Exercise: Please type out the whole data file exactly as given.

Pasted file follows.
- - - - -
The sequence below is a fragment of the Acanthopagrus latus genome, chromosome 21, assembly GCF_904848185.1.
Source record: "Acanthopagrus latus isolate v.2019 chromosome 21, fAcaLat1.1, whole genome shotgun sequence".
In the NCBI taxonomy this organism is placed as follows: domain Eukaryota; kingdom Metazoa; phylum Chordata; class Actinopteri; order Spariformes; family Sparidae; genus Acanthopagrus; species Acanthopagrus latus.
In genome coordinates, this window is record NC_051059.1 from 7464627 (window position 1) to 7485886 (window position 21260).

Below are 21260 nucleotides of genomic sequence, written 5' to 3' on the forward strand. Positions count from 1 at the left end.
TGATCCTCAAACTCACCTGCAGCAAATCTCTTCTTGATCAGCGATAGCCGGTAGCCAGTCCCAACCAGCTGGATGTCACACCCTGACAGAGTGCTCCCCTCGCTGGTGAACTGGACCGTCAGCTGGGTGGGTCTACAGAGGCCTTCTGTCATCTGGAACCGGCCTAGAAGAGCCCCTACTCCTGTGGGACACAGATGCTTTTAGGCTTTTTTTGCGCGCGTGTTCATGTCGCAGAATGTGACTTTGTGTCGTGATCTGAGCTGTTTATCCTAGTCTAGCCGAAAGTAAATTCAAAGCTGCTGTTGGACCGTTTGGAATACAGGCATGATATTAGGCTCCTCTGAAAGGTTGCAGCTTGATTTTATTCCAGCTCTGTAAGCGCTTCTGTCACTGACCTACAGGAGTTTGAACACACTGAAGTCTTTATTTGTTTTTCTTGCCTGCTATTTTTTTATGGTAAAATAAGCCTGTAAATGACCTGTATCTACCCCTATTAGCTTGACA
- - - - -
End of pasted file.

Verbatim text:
The sequence below is a fragment of the Acanthopagrus latus genome, chromosome 21, assembly GCF_904848185.1.
Source record: "Acanthopagrus latus isolate v.2019 chromosome 21, fAcaLat1.1, whole genome shotgun sequence".
In the NCBI taxonomy this organism is placed as follows: domain Eukaryota; kingdom Metazoa; phylum Chordata; class Actinopteri; order Spariformes; family Sparidae; genus Acanthopagrus; species Acanthopagrus latus.
In genome coordinates, this window is record NC_051059.1 from 7464627 (window position 1) to 7485886 (window position 21260).

Below are 21260 nucleotides of genomic sequence, written 5' to 3' on the forward strand. Positions count from 1 at the left end.
TGATCCTCAAACTCACCTGCAGCAAATCTCTTCTTGATCAGCGATAGCCGGTAGCCAGTCCCAACCAGCTGGATGTCACACCCTGACAGAGTGCTCCCCTCGCTGGTGAACTGGACCGTCAGCTGGGTGGGTCTACAGAGGCCTTCTGTCATCTGGAACCGGCCTAGAAGAGCCCCTACTCCTGTGGGACACAGATGCTTTTAGGCTTTTTTTGCGCGCGTGTTCATGTCGCAGAATGTGACTTTGTGTCGTGATCTGAGCTGTTTATCCTAGTCTAGCCGAAAGTAAATTCAAAGCTGCTGTTGGACCGTTTGGAATACAGGCATGATATTAGGCTCCTCTGAAAGGTTGCAGCTTGATTTTATTCCAGCTCTGTAAGCGCTTCTGTCACTGACCTACAGGAGTTTGAACACACTGAAGTCTTTATTTGTTTTTCTTGCCTGCTATTTTTTTATGGTAAAATAAGCCTGTAAATGACCTGTATCTACCCCTATTAGCTTGACA